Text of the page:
London (poem)

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For the 1738 poem by Samuel Johnson, see London (Samuel Johnson poem).
This image is a digital repercussion of his hand-painted 1826 print of "London" from Copy AA of Songs of Innocence and Experience.The item is currently in the in the Collection of the Fitzwilliam Museum.[1]

London is a poem by William Blake, published in Songs of Experience in 1794. It is one of the few poems in Songs of Experience which does not have a corresponding poem in Songs of Innocence.


As with most of Blake's poetry, there are several critical interpretations of London. The most common interpretation, favored by critics such as Camille Paglia[2] and E. P. Thompson, holds that London is primarily a social protest. A less frequently held view is that of Harold Bloom; that London primarily is Blake's response to the tradition of Biblical prophecy.

The use of the word 'Chartered' is ambiguous and portrays control and ownership. It may express the political and economic control that Blake considered London to be enduring at the time of his writing. Blake's friend Thomas Paine had criticised the granting of Royal Charters to control trade as a form of class oppression.[3] However, 'chartered' could also mean 'freighted', and may refer to the busy or overburdened streets and river, or to the licenced trade carried on within them.[4]

In Thompson's view, Blake was an unorthodox Christian of the dissenting tradition, who felt that the state was abandoning those in need. He was heavily influenced by mystical groups.[5] The poem reflects Blake's extreme disillusionment with the suffering he saw in London.[6]

The reference to a harlot blighting the 'marriage hearse' with 'plague' is usually understood to refer to the spread of venereal disease in the city, passed by a prostitute to a man and thence his bride, so that marriage can become a sentence of death.[7]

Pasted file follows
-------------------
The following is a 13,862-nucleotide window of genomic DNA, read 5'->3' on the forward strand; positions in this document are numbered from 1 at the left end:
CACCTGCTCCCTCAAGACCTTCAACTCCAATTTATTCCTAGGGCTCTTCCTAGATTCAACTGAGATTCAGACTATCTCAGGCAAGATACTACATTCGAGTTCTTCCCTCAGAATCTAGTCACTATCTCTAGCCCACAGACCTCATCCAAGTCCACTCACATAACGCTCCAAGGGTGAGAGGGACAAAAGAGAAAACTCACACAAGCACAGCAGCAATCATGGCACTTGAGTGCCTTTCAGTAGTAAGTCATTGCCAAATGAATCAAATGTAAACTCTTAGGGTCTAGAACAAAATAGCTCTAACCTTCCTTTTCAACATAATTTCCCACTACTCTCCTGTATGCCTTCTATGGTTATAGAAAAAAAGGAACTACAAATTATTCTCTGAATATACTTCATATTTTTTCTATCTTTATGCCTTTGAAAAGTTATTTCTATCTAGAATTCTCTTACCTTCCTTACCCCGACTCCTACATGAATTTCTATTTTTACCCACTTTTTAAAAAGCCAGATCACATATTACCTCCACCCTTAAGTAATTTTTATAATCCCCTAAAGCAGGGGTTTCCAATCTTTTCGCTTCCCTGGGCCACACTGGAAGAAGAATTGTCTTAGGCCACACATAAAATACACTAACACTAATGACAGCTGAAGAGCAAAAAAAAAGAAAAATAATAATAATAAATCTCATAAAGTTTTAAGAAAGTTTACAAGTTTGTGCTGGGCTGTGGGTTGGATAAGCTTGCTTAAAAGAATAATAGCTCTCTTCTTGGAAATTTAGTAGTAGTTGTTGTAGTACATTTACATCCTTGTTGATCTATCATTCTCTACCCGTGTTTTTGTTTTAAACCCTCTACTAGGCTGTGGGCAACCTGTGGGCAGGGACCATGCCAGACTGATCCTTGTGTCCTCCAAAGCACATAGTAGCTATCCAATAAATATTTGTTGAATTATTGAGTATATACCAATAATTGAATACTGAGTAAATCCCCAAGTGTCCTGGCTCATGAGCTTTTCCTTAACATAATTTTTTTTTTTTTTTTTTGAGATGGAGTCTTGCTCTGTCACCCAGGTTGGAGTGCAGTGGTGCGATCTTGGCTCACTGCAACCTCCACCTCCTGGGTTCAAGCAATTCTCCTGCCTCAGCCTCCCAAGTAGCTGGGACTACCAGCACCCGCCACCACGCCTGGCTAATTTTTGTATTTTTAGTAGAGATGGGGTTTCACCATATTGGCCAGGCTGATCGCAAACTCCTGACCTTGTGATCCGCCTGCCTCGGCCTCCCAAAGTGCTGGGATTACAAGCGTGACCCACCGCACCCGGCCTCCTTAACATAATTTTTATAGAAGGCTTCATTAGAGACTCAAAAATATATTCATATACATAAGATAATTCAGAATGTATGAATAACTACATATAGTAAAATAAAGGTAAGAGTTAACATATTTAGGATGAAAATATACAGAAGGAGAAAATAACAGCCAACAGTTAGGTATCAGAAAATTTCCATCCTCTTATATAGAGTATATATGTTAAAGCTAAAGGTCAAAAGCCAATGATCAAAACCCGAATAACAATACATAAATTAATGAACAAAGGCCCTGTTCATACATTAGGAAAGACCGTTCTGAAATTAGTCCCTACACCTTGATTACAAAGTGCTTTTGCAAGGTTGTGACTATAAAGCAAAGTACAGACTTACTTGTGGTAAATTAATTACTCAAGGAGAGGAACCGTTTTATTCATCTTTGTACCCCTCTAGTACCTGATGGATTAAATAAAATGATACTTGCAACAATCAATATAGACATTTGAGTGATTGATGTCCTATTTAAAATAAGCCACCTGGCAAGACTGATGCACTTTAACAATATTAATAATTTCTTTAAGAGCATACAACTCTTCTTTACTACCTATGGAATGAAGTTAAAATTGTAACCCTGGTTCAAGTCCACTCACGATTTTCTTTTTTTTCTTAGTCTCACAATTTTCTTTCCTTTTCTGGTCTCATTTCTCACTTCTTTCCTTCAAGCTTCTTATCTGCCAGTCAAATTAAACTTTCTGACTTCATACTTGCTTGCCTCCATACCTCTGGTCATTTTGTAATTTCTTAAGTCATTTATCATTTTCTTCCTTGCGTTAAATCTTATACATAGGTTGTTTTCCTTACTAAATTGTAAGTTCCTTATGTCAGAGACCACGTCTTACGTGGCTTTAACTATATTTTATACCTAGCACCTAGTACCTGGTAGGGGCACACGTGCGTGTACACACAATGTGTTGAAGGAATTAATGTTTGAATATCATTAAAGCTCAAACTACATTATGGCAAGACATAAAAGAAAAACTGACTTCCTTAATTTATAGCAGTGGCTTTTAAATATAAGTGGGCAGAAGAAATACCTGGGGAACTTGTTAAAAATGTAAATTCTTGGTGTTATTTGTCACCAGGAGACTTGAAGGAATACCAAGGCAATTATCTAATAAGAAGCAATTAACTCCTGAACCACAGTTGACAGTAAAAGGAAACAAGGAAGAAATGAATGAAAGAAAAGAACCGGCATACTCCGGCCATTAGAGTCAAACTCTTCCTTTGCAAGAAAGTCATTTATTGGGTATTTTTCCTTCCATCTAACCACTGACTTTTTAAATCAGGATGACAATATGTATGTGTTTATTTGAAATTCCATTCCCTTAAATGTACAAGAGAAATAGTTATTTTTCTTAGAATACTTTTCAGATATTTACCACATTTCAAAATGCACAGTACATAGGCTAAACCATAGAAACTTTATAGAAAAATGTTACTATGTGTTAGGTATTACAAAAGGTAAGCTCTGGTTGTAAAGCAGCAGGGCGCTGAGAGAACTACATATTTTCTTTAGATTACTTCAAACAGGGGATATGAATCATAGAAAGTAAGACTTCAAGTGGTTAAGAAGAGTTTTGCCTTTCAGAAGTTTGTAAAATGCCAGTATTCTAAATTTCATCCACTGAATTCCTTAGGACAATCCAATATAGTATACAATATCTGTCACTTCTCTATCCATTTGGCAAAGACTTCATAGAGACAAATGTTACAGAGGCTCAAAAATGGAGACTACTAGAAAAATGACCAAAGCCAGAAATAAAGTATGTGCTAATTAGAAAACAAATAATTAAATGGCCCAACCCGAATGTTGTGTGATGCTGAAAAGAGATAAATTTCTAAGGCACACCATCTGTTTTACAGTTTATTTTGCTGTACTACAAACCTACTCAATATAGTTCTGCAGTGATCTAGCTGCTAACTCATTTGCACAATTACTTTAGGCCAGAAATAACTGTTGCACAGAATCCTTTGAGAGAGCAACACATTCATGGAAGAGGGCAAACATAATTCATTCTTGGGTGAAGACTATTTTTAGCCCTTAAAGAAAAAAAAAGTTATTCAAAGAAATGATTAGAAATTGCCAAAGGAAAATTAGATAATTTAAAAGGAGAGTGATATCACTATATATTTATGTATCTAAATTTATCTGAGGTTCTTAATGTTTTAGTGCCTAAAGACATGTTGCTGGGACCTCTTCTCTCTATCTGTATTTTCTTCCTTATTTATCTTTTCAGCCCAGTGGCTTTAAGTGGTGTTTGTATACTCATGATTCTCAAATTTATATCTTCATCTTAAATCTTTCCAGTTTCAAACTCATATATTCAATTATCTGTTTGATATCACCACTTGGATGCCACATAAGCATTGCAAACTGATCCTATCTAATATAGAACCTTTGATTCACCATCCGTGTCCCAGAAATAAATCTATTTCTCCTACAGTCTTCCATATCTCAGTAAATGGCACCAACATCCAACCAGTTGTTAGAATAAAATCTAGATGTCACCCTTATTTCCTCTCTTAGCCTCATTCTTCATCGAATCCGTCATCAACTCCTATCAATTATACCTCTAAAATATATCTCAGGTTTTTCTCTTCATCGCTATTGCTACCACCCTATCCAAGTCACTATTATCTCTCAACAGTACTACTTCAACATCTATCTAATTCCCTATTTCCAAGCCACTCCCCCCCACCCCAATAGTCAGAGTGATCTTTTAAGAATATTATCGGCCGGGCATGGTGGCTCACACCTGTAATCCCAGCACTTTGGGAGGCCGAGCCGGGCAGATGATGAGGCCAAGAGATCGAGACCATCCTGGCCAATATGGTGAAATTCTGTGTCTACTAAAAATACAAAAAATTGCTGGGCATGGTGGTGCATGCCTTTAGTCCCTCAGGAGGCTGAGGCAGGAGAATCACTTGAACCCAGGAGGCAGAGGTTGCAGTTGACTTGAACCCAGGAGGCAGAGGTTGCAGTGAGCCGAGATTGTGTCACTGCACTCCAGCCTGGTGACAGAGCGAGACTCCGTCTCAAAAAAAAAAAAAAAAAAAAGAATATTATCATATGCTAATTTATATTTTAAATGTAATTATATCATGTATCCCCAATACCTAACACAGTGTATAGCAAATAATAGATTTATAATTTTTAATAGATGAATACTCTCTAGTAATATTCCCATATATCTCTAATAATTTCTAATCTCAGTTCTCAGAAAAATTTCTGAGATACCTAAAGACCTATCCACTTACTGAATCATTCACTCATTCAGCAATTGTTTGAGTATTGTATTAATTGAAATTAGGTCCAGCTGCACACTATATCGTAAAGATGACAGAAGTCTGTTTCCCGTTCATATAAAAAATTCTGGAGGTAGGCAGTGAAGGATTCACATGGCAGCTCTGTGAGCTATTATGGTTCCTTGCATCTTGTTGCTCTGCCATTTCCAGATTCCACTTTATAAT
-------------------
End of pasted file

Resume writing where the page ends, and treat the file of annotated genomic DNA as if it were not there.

The poem was published during the upheavals of the French Revolution, and London was suffering political and social unrest, due to the marked social and working inequalities of the time. An understandably nervous government had responded by introducing restrictions on the freedom of speech and the mobilisation of foreign mercenaries.[8]

Within the poem that bears the city's name, Blake describes 18th century London as a conurbation filled with people who understood, with depressing wisdom, both the hopelessness and misery of their situation.


The poet William Blake was a poet and artist who specialised in illuminated texts, often of a religious nature. He rejected established religion for various reasons, including the failure of the established Church to help children in London who were forced to work. Blake lived and worked in the capital, so he was arguably well placed to write clearly about the conditions people who lived there faced.

Songs of Innocence and of Experience Published in 1794, this collection of poems, fully illustrated and originally hand-printed by Blake, aimed to show the "Two Contrary States of the Human Soul". The Songs of Innocence section contains poems which are positive in tone and celebrate love, childhood and nature. The Songs of Experience poems are obviously intended to provide a contrast, and illustrate the effects of modern life on people and nature. Dangerous industrial conditions, child labour, prostitution and poverty are just some of the topics Blake explores.

The French Revolution In 1789, the French people revolted against the monarchy and aristocracy, using violence and murder to overthrow those in power. Many saw the French Revolution as inspirational - a model for how ordinary, disadvantaged people could seize power. Blake alludes to the revolution in London, arguably suggesting that the experience of living there could encourage a revolution on the streets of the capital.


  1. ^ Morris Eaves, Robert N. Essick, and Joseph Viscomi (ed.). "Songs of Innocence and of Experience, object 46 (Bentley 46, Erdman 46, Keynes 46) "LONDON"". William Blake Archive. Retrieved June 10, 2014. 
  2. ^ Paglia, Camille. Break, Blow, Burn: Camille Paglia Reads Forty-three of the World's Best Poems. Vintage. ISBN 0-375-72539-3. 
  3. ^ Stephen Bygrave (ed), Romantic Writings, Routledge, 1996, p.20; The Invisible Worm, Tom Paulin, The Guardian', March 3, 2007
  4. ^ E.P. Thompson, Witness Against the Beast: William Blake and the Moral Law, Cambridge University Press, 1993, p.176
  5. ^ BBC: Blake's 'London'
  6. ^ Edexcel GCE English Language and Language and Literature Poetry Anthology Teachers' Guidance, pg 4.
  7. ^ Bygrave, p. 20
  8. ^ Erdman, Prophet Against Empire, p. 214

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